L01Systemtheory.ppt

334 views

Published on

Published in: Technology, Business
  • Be the first to comment

  • Be the first to like this

L01Systemtheory.ppt

  1. 1. Linear Systems – why study them? • Develop general analysis tools for all modalities • Applicable beyond medical imaging • Tools provide valuable insights for understanding and design • Basis for further improvement of systems • Build upon your knowledge of one-dimensional theory Communications: time ↔ frequency (1 dimension) Imaging: space ↔ spatial frequency We will work in two dimensions. Human body is three-dimensional. Extension of 2D theory to three dimensions is straightforward. Lecture 3: Imaging Theory (1/6) – Linear systems and convolution
  2. 2. Linearity Conditions Let f1(x,y) and f2(x,y) describe two objects we want to image. f1(x,y) can be any object and represent any characteristic of the object. (e.g. color, intensity, temperature, texture, X-ray absorption, etc.) Assume each is imaged by some imaging device (system). Let f1(x,y) → g1(x,y) f2(x,y) → g2(x,y) Let’s scale each object and combine them to form a new object. a f1(x,y) + b f2(x,y) What is the output? If the system is linear, output is a g1(x,y) + b g2(x,y)
  3. 3. Linearity Example: Is this a linear system? xx →→
  4. 4. Linearity Example: Is this a linear system? 9 → 3 16 → 4 9 + 16 = 25 → 5 3 + 4 ≠ 5 Not linear. xx →→
  5. 5. Example in medical imaging: Analog to digital converter Doubling the X-ray photons → doubles those transmitted Doubling the nuclear medicine → doubles the reception source energy MR: Maximum output voltage is 4 V. Now double the water: The A/D converter system is non-linear after 4 mV. (overranging)
  6. 6. Linearity allows decomposition of functions Linearity allows us to decompose our input into smaller, elementary objects. Output is the sum of the system’s response to these basic objects. Elementary Function: The two-dimensional delta function δ(x,y) δ(x,y) has infinitesimal width and infinite amplitude. Key: Volume under function is 1. δ(x,y) 1δ =∫∫ ∞ ∞− (x,y)dxdy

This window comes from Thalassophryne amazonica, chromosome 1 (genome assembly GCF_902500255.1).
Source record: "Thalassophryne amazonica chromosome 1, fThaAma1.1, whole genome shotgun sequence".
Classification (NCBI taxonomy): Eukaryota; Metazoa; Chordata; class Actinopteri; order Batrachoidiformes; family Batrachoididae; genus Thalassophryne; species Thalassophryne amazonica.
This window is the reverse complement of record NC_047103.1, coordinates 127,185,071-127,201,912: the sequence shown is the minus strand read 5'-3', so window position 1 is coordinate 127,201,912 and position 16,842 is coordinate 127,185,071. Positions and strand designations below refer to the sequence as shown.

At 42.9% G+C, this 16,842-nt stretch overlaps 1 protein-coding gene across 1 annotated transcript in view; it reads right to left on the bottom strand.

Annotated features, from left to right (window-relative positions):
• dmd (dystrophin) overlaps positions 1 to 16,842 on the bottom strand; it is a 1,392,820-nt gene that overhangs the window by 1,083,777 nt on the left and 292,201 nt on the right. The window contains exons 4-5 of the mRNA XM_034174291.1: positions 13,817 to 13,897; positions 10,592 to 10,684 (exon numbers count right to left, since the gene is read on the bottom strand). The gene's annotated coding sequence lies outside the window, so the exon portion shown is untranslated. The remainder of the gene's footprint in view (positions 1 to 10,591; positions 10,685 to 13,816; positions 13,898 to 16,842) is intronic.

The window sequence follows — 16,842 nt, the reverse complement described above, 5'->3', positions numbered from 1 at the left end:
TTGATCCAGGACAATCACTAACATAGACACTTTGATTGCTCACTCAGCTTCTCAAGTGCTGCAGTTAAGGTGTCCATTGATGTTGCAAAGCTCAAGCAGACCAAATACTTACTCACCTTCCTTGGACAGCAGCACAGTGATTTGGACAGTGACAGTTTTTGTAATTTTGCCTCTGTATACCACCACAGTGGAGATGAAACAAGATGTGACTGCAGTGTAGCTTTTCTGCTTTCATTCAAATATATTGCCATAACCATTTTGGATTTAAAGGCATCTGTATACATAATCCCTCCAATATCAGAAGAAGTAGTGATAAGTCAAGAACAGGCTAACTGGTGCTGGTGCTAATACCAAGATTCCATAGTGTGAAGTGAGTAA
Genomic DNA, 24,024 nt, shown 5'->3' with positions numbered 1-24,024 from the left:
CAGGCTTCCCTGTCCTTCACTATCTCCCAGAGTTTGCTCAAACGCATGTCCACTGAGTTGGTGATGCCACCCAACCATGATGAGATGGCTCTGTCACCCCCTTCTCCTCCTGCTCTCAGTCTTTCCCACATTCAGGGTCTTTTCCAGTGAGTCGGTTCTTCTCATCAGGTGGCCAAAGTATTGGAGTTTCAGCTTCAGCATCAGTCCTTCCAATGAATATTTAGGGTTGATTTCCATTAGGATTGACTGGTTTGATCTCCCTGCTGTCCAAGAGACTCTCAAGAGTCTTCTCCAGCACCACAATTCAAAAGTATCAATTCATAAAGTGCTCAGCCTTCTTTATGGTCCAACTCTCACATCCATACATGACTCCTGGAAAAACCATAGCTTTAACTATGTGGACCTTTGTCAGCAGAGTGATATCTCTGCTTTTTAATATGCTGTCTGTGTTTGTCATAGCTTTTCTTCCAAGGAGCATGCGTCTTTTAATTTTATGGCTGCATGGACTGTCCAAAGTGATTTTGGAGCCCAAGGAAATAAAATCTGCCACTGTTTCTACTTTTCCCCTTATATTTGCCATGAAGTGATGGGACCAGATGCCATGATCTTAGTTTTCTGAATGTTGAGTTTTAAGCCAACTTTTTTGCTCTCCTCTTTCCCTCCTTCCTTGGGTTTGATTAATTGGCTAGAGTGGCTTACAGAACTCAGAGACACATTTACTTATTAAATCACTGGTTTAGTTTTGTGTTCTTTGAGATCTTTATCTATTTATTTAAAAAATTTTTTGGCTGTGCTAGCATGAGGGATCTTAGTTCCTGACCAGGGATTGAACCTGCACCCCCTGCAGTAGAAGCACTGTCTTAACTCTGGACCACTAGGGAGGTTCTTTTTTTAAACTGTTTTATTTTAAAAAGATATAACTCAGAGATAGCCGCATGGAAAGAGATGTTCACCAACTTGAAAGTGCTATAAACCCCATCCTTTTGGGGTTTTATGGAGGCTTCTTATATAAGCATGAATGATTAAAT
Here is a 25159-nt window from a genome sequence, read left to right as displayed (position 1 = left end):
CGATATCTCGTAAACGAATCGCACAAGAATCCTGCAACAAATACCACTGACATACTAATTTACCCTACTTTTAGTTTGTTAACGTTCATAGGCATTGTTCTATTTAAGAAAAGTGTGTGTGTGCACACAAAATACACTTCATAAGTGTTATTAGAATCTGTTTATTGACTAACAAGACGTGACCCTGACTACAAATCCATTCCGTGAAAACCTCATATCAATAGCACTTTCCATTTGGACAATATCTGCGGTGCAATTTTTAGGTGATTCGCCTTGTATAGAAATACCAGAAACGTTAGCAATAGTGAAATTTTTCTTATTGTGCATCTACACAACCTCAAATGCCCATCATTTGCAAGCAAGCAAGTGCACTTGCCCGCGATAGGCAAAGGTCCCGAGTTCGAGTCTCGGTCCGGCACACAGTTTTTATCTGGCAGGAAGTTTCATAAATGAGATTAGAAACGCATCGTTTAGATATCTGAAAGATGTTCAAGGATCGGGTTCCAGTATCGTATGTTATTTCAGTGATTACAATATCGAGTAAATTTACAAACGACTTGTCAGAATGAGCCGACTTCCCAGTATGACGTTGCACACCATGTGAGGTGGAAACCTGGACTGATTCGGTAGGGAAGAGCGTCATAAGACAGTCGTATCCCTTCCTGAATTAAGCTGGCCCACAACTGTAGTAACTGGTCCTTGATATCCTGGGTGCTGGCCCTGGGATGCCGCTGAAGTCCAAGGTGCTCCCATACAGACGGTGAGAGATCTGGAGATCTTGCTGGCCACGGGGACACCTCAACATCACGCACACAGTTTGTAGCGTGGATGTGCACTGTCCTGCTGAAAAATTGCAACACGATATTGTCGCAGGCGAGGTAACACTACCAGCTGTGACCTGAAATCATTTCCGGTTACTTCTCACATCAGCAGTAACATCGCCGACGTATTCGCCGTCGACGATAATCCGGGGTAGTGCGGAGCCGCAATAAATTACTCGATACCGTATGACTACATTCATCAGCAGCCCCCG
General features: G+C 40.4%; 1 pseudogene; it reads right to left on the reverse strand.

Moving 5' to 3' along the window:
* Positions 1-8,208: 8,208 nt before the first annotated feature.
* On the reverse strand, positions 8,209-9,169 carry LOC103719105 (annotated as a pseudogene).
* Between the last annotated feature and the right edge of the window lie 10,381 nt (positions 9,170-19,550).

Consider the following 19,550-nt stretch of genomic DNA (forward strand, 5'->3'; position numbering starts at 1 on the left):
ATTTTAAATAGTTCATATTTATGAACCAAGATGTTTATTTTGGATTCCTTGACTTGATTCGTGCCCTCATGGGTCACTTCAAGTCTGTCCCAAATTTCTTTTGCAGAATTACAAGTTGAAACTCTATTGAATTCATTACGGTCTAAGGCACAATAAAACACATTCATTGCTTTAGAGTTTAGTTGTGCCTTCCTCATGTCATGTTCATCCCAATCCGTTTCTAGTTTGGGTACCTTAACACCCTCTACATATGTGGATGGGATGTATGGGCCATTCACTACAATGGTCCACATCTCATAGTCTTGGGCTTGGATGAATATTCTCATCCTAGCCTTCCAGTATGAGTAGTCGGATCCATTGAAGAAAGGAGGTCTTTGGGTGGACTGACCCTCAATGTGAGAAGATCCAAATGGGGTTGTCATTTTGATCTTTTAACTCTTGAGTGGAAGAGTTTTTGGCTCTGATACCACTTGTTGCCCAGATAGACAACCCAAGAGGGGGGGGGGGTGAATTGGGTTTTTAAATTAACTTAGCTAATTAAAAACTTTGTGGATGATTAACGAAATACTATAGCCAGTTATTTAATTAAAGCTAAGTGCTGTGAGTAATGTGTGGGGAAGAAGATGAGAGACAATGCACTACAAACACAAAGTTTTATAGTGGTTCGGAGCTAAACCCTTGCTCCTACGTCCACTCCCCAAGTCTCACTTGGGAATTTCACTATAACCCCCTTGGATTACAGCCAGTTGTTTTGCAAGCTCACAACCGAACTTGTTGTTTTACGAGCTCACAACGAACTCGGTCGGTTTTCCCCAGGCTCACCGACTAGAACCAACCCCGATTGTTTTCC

7. 7. The delta function as a limit of another function Powerful to express δ(x,y) as the limit of a function A note on notation: Π(x) = rect(x) Gaussian: lim a2 exp[-π a2 (x2 +y2 )] = δ(x,y) 2D Rect Function: lim a2 Π(ax) Π(ay) = δ(x,y) where Π(x) = 1 for |x| < ½ For this reason, δ(bx) = (1/|b|) δ(x) ∞→a ∞→a
  8. 8. Sifting property of the delta function The delta function at x1 = ε, y1= η has sifted out f (x1,y1) at that point. One can view f (x1,y1) as a collection of delta functions, each weighted by f (ε,η). ∫∫ ∞ ∞− −−= 1111 )δ,(),( ηεηεηε d)d,y(xfyxf
  9. 9. Imaging Analyzed with System Operators Let system operator (imaging modality) be , so that ∫∫ ∞ ∞− −−= 1111 )δ,(),( ηεηεηε d)d,y(xfyxf ζ ][ )()g( 1122 ,yxf,yx ζ= From previous page, Why the new coordinate system (x2,y2)?
  10. 10. Imaging Analyzed with System Operators Let system operator (imaging modality) be , so that Then, ↑ Generally ↑ System operating on entire blurred object input object g1 (x1,y1) By linearity, we can consider the output as a sum of the outputs from all the weighted elementary delta functions. Then, ∫∫ ∞ ∞− −−= 1111 )δ,(),( ηεηεηε d)d,y(xfyxf ][][ ∫∫ ∞ ∞− −−⋅= 1111 δ),()( ηεηεηεζζ d)d,y(xf,yxf ζ ∫ ∫ ∞ ∞− −−= 1122 δ),()g( ηεηεηε ζ dd),y(xf,yx ][ ][ )()g( 1122 ,yxf,yx ζ= From previous page,
  11. 11. System response to a two-dimensional delta function Output at (x2, y2) depends on input location (ε,η). Substituting this into yields the Superposition Integral ][ ),y(x,yxh ηεηε ζ −−= 1122 δ),;( ∫ ∫ ∞ ∞− −−= 1122 δ),()g( ηεηεηε ζ dd),y(xf,yx ][ ∫∫ ∞ ∞− ⋅= 2222 ),;(),()g( ηεηεηε dd,yxhf,yx